9. Porter Falls Grays Harbor County

Distance: About 3.6 miles RT

Rating: Easy

To Porter Falls!

The Porter Falls Trail out of Southwest Washington’s Capitol Forest is a bit of a misnomer. It’s actually three falls within a stone’s throw of each other. None are going to dethrone Niagara Falls. But it’s a nice lunch stop, with plenty of shade and laughing water slucing over rocks and boulders to join the Chehalis River.

The easy, mostly level trail of about a mile and a half one way is pleasant. There’s a short stretch of uphill, but it’s brief. This family-friendly trail is a nice walk through a thick old growth forest draped with moss, ferns, and lots of shade.

10. San Juan Island Overlook – Larrabee State Park

This overlook is worth the side trip!

This spur trail is an off-shoot of the trail to Fragrance Lake located in Larrabee State Park (see # 7, above). I’m including it because it offers eye-popping views of the San Juan Islands off a short spur trail.

Look hard and you can peer across the water into Canada!

We were here in May and: Oh, my!!!

Wait. Did I say “ten”? Okay. I fibbed. There are so many more trails and adventures from 2019, both near and far, short and long. But I would be majorly remiss if I left out one of the most glorious hikes of the year: Owyhigh Lakes, from the east side of Mount Rainier National Park. (Yes, it’s plural. There are two lakes.)

11. Owyhigh Lakes, Mount Rainier National Park

Distance: 7.5 miles, RT

Rating: Moderate

Owyhigh Lakes – just over the next knoll!

This lightly trafficked, out-and-back trail winds through towering stands of primeval forest to two subalpine lakes high above the White River Valley. Sparkling like twin sapphires, the lakes repose in a quiet meadow beneath the snaggle-toothed summit of Governors Ridge.

If you’re fortunate enough to hike this gorgeous hike during peak wildflower season (mid-July – August) as we were, get ready for a riot of Renoir pastels as the park’s world-famous wildflower fields erupt a kaleidoscopic palette of petals. Their blooms splash the meadows every imaginable hue, from purple lupine and scarlet paintbrush to yellow cinquefoil. And every shade in between.

Owyhigh!

We enjoyed them all during an August hike to these splendid lakes nestled at Mount Rainier’s eastern flank.

Owyhigh Lakes in August. It just doesn’t get much better…!

Owyhigh Lakes can be accessed from the north via White River Road (Sunrise Road), or the southeast via State Route 123. We’ve done this hike from both directions and recommend access from the north.

There’s a reason why Mount Rainier’s wildflower meadows are world-famous!

Getting there:

From Enumclaw follow SR 410 east for 37.5 miles to Mount Rainier National Park turning right onto the White River Road. Continue for 3.5 miles to trailhead on your left—parking on your right.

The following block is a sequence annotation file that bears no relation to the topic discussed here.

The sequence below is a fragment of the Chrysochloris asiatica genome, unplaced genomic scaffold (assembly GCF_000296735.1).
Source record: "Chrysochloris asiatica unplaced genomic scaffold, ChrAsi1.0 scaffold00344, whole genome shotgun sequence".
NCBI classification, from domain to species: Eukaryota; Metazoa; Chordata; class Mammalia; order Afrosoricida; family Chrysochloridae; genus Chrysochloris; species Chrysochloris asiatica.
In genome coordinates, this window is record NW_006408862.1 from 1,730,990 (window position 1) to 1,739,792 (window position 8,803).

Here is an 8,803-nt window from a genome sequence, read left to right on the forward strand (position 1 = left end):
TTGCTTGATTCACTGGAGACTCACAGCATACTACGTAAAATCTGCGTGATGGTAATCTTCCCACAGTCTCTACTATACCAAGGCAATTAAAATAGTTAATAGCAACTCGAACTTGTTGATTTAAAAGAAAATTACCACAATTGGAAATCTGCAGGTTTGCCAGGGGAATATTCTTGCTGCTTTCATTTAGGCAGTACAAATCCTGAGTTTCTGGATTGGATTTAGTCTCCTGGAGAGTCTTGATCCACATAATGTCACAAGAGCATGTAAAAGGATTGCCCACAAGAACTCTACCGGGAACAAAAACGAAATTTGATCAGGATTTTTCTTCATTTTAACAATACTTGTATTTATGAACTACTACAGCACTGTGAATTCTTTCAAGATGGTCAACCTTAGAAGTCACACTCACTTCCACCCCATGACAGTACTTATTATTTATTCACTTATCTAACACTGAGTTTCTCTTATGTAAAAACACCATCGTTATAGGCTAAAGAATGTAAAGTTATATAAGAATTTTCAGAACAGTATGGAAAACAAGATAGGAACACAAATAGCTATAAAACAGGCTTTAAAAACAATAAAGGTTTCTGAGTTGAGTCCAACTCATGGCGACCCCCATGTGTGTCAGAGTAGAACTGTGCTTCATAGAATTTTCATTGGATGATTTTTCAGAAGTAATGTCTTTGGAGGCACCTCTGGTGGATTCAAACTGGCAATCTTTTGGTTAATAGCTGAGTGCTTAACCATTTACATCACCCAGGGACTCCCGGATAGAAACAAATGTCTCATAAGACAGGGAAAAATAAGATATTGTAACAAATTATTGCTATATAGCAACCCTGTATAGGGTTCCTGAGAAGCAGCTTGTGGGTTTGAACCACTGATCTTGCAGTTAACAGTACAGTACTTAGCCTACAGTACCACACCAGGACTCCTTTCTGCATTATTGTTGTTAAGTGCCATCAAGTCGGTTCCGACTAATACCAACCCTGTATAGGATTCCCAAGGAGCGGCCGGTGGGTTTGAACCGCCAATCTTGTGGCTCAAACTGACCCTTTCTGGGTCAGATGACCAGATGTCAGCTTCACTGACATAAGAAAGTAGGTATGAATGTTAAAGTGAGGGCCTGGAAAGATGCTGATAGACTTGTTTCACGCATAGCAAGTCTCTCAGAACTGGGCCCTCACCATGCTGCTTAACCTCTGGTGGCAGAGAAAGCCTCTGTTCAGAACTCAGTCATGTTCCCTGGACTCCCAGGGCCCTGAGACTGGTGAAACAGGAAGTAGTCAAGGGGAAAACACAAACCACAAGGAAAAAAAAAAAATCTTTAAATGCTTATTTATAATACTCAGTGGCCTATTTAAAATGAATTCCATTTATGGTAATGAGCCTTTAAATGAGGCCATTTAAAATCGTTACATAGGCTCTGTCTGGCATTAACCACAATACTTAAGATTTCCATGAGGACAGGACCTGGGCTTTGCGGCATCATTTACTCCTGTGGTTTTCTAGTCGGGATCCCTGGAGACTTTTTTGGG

12. Woodland Park Zoo – Seattle

Forget the Space Needle. If you’re willing to brave Seattle traffic snarls, much better adventures are to be had at the Woodland Park Zoo! We loved it!

Here we come!

This was another “spur of the moment” stops. We nipped in here on our way home from a week-long hiking trip in Bellingham and Whatcom County.

Penguin exhibit!
This may have been the first time I’ve ever seen a male lion out and about! They’re usually hiding!

It was warm and toasty. Thankfully, the zoo not only has excellent exhibits and educational opportunities, it also has lots of shade! And a carousel! Woo-hoo!

How cool is this carousel?
Hippos cooling off on a warm day!

Our “inside the outdoors” year wouldn’t be complete if I left out our May visit to this wonderful zoo!

If you’re in the area, don’t miss the Woodland Park Zoo! You’ll get way more bang for your buck than at the Space Needle. (With parking, it’s about $100 for two.)

For zoo hours, prices, and directions, click here.

After a full day at the Woodland Park Zoo.

What trails or outdoor adventures are you looking forward to in 2020?

4 Responses

  1. Nancy Weiss

    I’m not a hiker but after reading this and seeing your breathtaking photos I feel like I should be. You truly understand what nature can do for the soul. I think you’ve shared some of the most beautiful places in the world, Thank you!

    Happy New Year to you!
    Nancy

    • HikerBabe

      Thanks Nancy. These were some of our favorites. We hope to find some new ones in 2020. Happy New Year!

  2. Shelley Webb

    Thank you for this. We live in northern Idaho so these would be great weekend spots for us! I need to write a similar post for our area!

    • HikerBabe

      Oh, yes Shelley! I look forward to a like post from N. Idaho!